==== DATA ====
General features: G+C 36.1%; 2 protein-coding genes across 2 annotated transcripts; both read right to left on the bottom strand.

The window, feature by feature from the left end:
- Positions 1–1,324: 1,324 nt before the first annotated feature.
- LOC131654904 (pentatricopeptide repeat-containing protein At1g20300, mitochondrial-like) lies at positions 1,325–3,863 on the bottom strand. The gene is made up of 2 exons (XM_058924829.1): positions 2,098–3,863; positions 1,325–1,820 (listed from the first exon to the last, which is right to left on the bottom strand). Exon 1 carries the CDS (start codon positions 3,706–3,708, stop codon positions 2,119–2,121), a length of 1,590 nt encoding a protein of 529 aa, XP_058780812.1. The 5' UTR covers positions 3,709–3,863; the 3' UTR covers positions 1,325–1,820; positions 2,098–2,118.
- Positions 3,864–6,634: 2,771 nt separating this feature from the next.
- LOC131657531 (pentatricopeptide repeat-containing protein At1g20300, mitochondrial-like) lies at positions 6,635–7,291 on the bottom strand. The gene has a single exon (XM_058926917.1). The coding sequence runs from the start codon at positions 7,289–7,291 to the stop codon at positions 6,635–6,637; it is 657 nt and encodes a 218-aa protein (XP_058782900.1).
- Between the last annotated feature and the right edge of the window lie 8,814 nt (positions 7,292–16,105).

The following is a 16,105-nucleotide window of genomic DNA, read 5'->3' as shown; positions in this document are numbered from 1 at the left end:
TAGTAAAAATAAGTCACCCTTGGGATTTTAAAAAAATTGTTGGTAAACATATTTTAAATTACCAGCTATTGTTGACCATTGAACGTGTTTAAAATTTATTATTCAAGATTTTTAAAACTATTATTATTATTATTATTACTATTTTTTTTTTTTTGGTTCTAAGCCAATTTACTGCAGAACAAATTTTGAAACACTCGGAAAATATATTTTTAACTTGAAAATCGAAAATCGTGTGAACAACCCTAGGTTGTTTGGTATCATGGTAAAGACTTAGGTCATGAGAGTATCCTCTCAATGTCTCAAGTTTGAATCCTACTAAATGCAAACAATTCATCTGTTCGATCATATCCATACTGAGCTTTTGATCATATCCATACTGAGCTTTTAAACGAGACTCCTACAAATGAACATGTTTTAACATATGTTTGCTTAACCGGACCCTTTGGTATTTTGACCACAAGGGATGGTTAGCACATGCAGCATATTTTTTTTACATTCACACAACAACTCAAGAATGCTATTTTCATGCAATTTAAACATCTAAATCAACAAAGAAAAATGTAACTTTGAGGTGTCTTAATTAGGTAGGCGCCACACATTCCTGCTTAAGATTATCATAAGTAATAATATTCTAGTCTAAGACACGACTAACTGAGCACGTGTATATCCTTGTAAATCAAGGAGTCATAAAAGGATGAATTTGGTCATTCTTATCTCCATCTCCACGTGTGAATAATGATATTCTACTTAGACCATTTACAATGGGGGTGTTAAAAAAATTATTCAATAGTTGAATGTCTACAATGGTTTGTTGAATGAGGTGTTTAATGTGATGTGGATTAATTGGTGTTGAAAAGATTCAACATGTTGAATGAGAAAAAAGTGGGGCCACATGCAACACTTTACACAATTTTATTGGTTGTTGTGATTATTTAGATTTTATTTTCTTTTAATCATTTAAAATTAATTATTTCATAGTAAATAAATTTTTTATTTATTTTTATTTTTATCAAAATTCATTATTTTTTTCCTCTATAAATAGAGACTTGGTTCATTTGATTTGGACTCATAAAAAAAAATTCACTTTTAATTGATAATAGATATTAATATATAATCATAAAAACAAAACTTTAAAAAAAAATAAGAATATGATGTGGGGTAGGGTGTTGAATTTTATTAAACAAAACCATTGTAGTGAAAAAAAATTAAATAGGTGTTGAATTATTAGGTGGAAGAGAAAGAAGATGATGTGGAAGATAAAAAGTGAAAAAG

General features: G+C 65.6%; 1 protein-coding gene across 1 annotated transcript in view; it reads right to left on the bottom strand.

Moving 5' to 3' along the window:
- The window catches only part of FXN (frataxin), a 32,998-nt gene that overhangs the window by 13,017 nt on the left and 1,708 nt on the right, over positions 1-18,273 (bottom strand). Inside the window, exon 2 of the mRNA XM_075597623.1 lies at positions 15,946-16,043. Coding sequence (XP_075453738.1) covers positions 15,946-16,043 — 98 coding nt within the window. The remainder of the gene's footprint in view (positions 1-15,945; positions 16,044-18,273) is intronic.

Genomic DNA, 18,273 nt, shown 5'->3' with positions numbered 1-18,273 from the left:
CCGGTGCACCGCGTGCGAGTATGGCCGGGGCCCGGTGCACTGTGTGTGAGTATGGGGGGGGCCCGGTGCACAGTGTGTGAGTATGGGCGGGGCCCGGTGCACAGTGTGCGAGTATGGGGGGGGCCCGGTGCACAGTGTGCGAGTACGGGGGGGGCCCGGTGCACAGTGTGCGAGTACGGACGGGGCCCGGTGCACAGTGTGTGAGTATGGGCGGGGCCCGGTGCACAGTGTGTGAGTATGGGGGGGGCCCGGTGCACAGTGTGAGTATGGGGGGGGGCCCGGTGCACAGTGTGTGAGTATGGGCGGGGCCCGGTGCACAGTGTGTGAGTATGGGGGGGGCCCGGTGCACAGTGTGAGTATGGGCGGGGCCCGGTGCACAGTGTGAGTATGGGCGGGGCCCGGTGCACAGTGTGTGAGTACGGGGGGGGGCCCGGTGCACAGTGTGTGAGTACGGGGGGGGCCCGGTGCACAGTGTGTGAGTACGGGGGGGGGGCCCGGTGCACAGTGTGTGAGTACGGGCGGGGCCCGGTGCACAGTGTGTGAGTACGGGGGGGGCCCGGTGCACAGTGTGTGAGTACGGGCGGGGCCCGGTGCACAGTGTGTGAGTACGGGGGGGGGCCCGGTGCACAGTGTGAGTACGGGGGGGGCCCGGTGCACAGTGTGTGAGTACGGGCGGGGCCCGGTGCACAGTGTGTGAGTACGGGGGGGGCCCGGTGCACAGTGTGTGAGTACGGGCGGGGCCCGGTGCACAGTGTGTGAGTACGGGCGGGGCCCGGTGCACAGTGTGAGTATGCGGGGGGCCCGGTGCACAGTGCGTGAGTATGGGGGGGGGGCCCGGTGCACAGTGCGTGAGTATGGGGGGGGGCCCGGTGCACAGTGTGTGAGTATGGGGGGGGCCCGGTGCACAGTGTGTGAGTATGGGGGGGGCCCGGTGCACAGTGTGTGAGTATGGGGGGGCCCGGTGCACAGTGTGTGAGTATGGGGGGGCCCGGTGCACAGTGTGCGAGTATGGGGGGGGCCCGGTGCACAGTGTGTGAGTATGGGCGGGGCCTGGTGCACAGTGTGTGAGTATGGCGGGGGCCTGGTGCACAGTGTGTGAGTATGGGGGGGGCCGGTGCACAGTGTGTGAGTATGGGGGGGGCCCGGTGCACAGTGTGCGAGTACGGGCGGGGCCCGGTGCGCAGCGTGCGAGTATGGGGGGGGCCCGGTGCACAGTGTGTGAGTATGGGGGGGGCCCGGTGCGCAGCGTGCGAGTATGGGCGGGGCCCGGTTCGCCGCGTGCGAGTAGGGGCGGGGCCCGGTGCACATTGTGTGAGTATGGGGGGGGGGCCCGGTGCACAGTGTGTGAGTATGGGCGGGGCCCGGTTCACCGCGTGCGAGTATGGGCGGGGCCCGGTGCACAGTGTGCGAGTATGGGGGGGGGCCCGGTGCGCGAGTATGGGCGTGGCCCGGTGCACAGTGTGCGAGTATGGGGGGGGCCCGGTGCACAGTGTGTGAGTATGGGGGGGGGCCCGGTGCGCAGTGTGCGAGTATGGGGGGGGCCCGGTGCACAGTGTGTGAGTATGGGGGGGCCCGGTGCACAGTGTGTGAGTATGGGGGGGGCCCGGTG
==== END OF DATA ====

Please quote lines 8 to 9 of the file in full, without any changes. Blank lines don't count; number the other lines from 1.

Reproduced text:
The following is a 16,105-nucleotide window of genomic DNA, read 5'->3' as shown; positions in this document are numbered from 1 at the left end:
TAGTAAAAATAAGTCACCCTTGGGATTTTAAAAAAATTGTTGGTAAACATATTTTAAATTACCAGCTATTGTTGACCATTGAACGTGTTTAAAATTTATTATTCAAGATTTTTAAAACTATTATTATTATTATTATTACTATTTTTTTTTTTTTGGTTCTAAGCCAATTTACTGCAGAACAAATTTTGAAACACTCGGAAAATATATTTTTAACTTGAAAATCGAAAATCGTGTGAACAACCCTAGGTTGTTTGGTATCATGGTAAAGACTTAGGTCATGAGAGTATCCTCTCAATGTCTCAAGTTTGAATCCTACTAAATGCAAACAATTCATCTGTTCGATCATATCCATACTGAGCTTTTGATCATATCCATACTGAGCTTTTAAACGAGACTCCTACAAATGAACATGTTTTAACATATGTTTGCTTAACCGGACCCTTTGGTATTTTGACCACAAGGGATGGTTAGCACATGCAGCATATTTTTTTTACATTCACACAACAACTCAAGAATGCTATTTTCATGCAATTTAAACATCTAAATCAACAAAGAAAAATGTAACTTTGAGGTGTCTTAATTAGGTAGGCGCCACACATTCCTGCTTAAGATTATCATAAGTAATAATATTCTAGTCTAAGACACGACTAACTGAGCACGTGTATATCCTTGTAAATCAAGGAGTCATAAAAGGATGAATTTGGTCATTCTTATCTCCATCTCCACGTGTGAATAATGATATTCTACTTAGACCATTTACAATGGGGGTGTTAAAAAAATTATTCAATAGTTGAATGTCTACAATGGTTTGTTGAATGAGGTGTTTAATGTGATGTGGATTAATTGGTGTTGAAAAGATTCAACATGTTGAATGAGAAAAAAGTGGGGCCACATGCAACACTTTACACAATTTTATTGGTTGTTGTGATTATTTAGATTTTATTTTCTTTTAATCATTTAAAATTAATTATTTCATAGTAAATAAATTTTTTATTTATTTTTATTTTTATCAAAATTCATTATTTTTTTCCTCTATAAATAGAGACTTGGTTCATTTGATTTGGACTCATAAAAAAAAATTCACTTTTAATTGATAATAGATATTAATATATAATCATAAAAACAAAACTTTAAAAAAAAATAAGAATATGATGTGGGGTAGGGTGTTGAATTTTATTAAACAAAACCATTGTAGTGAAAAAAAATTAAATAGGTGTTGAATTATTAGGTGGAAGAGAAAGAAGATGATGTGGAAGATAAAAAGTGAAAAAG